The nature of the wounds cannot be self inflicted or by a fall. A person who stabs herself so deep will not be able to pull out the knife, let alone changing direction of the stab. If the knife happened to fall on the ground and by miracle was standing, a fall on the knife will go in one direction from chest to the back. It will not have vertical direction. The knife will go all the way through and would likely have come out from the back. That was not what happened in this case.
Additionally, this part was never raised by the defence during prosecution’s case.
Secondly, it was obvious from the accused’s evidence that he did not even intend to help the deceased and the only possible explanation for this is because he was the one who stabbed the deceased. His conduct of running away also confirmed that he is responsible for this incident.
Lack of Mens Rea
The defence contended that it was the deceased who called the accused and wanted to see the accused at her home in the first place. The fact that he left the scene does not mean he is to be blamed for murder. It is also not a crime to refuse to help the deceased as she was the one who wanted to stab him earlier.
First of all, they were already having problems with their relationship due to religious issues. The accused went to see the deceased armed with a knife (the knife is part of his working tool in the farm). This clearly shows that when heated argument erupted between them, it was easy for the accused to inflict injuries on her as he was carrying a knife. The idea of defence that were raised by the accused that the deceased accidently stabbed herself is very much dramatic and unlikely to happen. Even if she accidently stabbed herself, it will not cause deep penetration into her chest and like I’ve said earlier in my grounds of judgment unless the knife fell on the ground in a standing position, it would make sense but throughout the trial, this proposition was never raised during the prosecution stage by the defence hence I consider this as an afterthought. Therefore he had the intention to cause injuries of which in the ordinary course of nature to cause death. Based on PW1’s evidence as an expert, those injuries suffered were fatal in nature thus this case fall under S.300(c) of the Penal Code. As per Mohd Azam Raja Abdullah v. PP  1 CLJ 1080, once it is proven under S.300(c) of the Penal Code, Intention to cause death is no longer important but intention to inflict that particular injury that caused death is important.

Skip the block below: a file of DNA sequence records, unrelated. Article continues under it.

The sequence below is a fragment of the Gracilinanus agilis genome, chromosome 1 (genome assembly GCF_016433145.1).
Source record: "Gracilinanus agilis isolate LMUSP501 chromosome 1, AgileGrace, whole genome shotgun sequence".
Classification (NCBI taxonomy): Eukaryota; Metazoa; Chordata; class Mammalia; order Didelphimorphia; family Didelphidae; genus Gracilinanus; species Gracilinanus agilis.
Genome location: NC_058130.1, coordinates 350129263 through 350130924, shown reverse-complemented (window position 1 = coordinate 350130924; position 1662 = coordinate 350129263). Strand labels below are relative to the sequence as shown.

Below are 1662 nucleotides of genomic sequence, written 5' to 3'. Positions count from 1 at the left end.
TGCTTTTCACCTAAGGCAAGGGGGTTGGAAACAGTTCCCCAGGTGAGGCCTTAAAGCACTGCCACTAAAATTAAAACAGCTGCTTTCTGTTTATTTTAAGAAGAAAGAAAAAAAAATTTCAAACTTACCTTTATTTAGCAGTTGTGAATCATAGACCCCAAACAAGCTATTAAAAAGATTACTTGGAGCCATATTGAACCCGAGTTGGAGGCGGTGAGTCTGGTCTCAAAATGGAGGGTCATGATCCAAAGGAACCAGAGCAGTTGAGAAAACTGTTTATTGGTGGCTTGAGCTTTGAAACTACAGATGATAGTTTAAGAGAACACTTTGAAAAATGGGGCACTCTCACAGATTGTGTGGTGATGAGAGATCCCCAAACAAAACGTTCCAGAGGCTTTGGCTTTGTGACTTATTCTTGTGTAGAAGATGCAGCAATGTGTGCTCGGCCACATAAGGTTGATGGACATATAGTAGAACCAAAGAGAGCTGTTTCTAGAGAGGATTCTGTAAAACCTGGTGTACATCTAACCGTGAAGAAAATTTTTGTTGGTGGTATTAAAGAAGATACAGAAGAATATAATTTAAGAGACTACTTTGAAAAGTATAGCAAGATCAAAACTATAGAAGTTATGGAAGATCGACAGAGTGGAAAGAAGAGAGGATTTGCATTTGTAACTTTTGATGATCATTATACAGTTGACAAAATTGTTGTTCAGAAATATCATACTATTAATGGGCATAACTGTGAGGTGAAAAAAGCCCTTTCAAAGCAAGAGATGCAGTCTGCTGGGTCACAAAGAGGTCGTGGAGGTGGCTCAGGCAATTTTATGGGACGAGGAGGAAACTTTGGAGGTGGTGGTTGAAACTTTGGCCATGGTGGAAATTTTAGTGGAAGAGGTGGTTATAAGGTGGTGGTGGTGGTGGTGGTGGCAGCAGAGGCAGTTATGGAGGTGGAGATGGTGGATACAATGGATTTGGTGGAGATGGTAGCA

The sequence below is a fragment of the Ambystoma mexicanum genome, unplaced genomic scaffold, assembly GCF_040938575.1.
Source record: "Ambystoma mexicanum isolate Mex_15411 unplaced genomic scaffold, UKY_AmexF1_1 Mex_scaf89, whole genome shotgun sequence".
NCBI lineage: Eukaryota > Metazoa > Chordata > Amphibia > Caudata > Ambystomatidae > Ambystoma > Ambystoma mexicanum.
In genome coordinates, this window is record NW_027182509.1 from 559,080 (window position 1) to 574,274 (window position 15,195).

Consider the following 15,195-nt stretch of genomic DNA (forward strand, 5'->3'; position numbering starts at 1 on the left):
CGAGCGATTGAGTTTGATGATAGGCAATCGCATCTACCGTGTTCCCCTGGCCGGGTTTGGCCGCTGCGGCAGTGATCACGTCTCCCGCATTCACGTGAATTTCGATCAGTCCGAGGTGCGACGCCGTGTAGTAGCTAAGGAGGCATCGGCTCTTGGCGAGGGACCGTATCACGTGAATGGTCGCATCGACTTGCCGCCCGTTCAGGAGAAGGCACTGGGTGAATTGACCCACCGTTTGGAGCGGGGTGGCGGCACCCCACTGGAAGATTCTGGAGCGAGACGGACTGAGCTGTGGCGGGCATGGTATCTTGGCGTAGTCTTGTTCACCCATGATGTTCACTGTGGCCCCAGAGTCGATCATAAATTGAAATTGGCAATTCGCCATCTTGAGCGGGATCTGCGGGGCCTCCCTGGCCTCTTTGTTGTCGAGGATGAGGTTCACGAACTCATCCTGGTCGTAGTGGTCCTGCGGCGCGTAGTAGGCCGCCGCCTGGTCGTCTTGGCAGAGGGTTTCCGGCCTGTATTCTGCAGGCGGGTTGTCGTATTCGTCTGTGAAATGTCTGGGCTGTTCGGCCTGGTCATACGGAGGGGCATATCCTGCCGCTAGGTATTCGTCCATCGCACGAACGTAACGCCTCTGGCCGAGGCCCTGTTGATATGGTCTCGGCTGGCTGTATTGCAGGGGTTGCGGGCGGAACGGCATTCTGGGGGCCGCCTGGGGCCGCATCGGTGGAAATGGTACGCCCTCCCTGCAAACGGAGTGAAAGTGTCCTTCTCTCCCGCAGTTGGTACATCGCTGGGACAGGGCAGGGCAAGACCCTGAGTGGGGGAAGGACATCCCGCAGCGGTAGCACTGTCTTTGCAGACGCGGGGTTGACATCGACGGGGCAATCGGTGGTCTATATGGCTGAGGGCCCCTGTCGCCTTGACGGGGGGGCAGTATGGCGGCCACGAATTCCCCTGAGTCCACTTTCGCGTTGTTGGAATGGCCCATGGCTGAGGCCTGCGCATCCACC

After assessing the totality of the evidences of the defence and re-evaluate the evidence of the Prosecution, the Court found that the Defence has failed to raise reasonable doubt against the Prosecution’s case. Therefore, the Prosecution had proven its case beyond reasonable doubt against the accused on the murder charge under s. 302 of the Penal Code.
For the above reasons I found that the accused guilty as charged. After hearing the mitigation submitted on behalf of the accused, the accused is convicted and sentenced to death by hanging to the neck until death.”
 The appellant, being dissatisfied with the decision of the learned trial Judge, has appealed to this Court against both conviction and sentence.
 Before us, learned counsel for the appellant canvassed the following three grounds in urging us to allow the appeal:
(a) That the learned trial Judge erred in law and in fact when Her Ladyship convicted the appellant the offence of murder without appreciating the evidences submitted that there was no intention to kill and this can be corroborated by the nature and position of the injuries inflicted on the deceased accompanied by no motive nor intention to kill established adduced by the prosecution;
(b) That the learned trial Judge erred in law and in fact when Her Ladyship convicted the appellant of murder when it was established that the weapon that was adduced may not be the weapon used to kill the deceased, based on the chemist report and corroborated by the evidence adduced by the appellant himself during trial; and
(c) That the learned trial Judge had erred in law and in fact for failing to appreciate evidences submitted during trial that there might have been sudden fight occurred prior to the death of the deceased that might have lead the deceased to succumb to the injuries sustained that lead to her death.
 It is trite that intention to kill may be inferred from the surrounding circumstances, including the weapon used, the nature of the injuries inflicted, and the manner in which the injuries were inflicted. The burden of proving this element lies on the prosecution and must be prove beyond reasonable doubt either by direct evidence or may be inferred or concluded from the circumstantial evidence as in the present appeal.